Community torn over Harvard affirmative action ruling

By Bella Learn

The U.S. District Court of Massachusetts rejected claims that Harvard University discriminates against Asian Americans in its admissions process Oct. 2, ruling that the institution met the constitutional standard for considering race in admissions.

Students for Fair Admissions, a non-profit group led by conservative political strategist Edward Blum, first filed the lawsuit in 2014. It reached Massachusetts’ District Court in Oct. 2018. With the lawsuit, the SFFA hoped the court would rule against Harvard’s admissions practices — which the organization says discriminate against Asian applicants.  

Following the decision in Harvard’s favor, some students said they feel the ruling permits Harvard to continue using a deeply flawed system to admit students. 

“In accordance to judicial precedent, it makes sense,” senior Jonathan Young said. “I’m not against the motives of affirmative action, but I’m against the way it’s implemented. Race should never be used as a factor, period.” 

The case represents another important chapter in the U.S.’s long history with affirmative action policies. 

President John F. Kennedy first introduced in the U.S. to the concept of affirmative action in 1961 when he issued Executive Order 10925, which required government contractors to ensure that they didn’t discriminate against job applicants on the basis of race, religion, color or national origin. 

Since then, a number of adjustments have been made to the policy. Allan Bakke, a white man, first brought the issue to the Supreme Court after he had been rejected twice from the University of California Medical School at Davis. The case would outlaw the usage of racial quotas in the admissions process. Later the court would further uphold affirmative action policies in Grutter v. Bollinger (2003) stipulating that race can be considered as long as it is not the only factor. 

Affirmative action was broadly based in the idea of creating a level playing field for students, but some believe that if opportunity is the issue, socioeconomic status should be considered in the admissions process, not an applicant’s race. 

“I’m Hispanic, but that doesn’t mean I had less opportunity,” senior Elio Nuñez said. “I grew up with more opportunity than 90% of people. I had the ability to get things like SAT tutoring, and a lot of people can’t afford that.” 

Minority Scholars President Jordan Shaibani said that people often misinterpret the philosophy behind affirmative action. 

“When we look at the success of people of color, we tend to look at the achievement gap,” Shaibani said. “What we should look at is the opportunity gap and where students are being failed by social infrastructures such as a lack of unbiased education.”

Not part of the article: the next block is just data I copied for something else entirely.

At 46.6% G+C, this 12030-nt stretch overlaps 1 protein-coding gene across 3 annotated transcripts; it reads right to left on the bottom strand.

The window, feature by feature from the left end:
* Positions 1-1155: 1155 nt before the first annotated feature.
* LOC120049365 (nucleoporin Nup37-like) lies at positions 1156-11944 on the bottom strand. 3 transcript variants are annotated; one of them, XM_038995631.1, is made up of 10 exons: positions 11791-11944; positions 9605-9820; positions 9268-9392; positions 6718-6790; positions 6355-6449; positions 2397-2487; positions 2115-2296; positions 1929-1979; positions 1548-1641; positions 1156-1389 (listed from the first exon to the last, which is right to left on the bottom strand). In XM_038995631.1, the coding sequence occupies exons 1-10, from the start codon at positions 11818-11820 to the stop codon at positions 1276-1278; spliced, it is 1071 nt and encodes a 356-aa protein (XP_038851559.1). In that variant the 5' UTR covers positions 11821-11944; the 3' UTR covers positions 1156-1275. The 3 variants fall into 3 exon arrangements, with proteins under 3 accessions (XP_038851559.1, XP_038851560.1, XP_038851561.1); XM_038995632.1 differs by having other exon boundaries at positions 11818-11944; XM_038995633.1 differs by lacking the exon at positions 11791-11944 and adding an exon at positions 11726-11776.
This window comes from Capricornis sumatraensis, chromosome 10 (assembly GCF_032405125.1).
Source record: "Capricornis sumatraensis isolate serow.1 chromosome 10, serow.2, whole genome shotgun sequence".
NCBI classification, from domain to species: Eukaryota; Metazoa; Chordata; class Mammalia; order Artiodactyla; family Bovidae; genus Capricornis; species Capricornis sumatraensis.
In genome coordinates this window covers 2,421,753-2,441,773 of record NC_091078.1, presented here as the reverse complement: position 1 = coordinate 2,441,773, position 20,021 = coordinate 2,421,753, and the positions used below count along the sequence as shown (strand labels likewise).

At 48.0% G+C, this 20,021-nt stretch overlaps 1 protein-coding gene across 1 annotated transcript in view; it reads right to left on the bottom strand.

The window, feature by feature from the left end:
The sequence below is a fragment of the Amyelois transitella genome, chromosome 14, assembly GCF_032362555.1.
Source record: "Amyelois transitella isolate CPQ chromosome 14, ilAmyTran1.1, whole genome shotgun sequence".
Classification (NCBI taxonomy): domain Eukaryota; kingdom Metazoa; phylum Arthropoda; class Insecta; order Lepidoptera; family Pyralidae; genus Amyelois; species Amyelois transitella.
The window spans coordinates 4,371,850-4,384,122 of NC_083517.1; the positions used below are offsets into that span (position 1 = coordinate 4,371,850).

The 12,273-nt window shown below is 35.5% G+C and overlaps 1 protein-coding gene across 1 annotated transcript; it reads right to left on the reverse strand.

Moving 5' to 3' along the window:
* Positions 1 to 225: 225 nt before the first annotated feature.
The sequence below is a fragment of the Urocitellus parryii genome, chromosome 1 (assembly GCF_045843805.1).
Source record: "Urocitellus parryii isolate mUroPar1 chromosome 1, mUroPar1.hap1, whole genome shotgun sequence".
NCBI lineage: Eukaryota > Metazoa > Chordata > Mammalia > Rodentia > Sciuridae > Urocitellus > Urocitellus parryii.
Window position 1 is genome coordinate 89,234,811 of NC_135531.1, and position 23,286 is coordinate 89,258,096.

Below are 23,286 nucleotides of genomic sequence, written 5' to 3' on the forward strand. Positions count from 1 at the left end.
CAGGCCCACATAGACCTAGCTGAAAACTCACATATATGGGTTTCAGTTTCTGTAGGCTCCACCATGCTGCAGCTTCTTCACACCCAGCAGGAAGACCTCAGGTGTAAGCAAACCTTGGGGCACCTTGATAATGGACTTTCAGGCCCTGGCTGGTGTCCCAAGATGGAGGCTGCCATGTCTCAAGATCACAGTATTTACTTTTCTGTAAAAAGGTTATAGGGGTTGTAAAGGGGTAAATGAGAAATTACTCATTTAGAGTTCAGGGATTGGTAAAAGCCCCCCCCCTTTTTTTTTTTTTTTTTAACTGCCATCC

In recent years, the issue has become more prominent, with students and families raising questions regarding how Asian Americans fit into the equation. Some Asian American students feel that affirmative action policies have made them subject to more scrutiny in the admissions process. 

“It has a pretty big impact,” an Asian American student said. “I feel I have to score a lot higher than other applicants, so it’s kind of hard.” 

Though the court ruled that Harvard wasn’t using an unconstitutional racial quota system some students are still skeptical. The recently admitted Harvard class of 2023 had the highest share of Asian Americans in the school’s history, with just over 25% of the students enrolled being of Asian descent. However, in the suit, the SFFA argued that these numbers are disproportionate given that there is an increasing volume of Asian students applying; the school, they say, is keeping the number of Asian students admitted lower than what it would be without affirmative action.

As a part of the lawsuit, the court released documents in 2013 to the public showing that Harvard conducted an internal investigation into its admissions policies and found a bias against its own Asian American applicants. They did not make these findings public at the time, nor did it take action on them.

In the documents, the court also included an analysis of over 160,000 student records that revealed Harvard’s tendency to rank Asian American applicants lower than others on traits like likability, courage, kindness and being “widely respected.” 

Shaibani said that the most criticized aspects of Harvard’s admissions process are the result of personal biases, especially in the case of interviews. 

“It is based off what the interviewer believes is a Harvard student,” Shaibani said. “For many, that is not an image of Asian students, which comes from a personal bias.” 

Following the decision, the SFFA announced that it would continue to appeal the case. If the case were to reach the Supreme Court, some people fear it may completely overturn affirmative action. 

“Right now, you have potentially five conservative justices and four liberal leaning justices,” AP NSL teacher Suzanne Johnson said. “When you have the court swing in a different direction like that, there’s the possibility of them overturning or redefining precedent.” 

Jonathan Young is a webmaster for The Black & White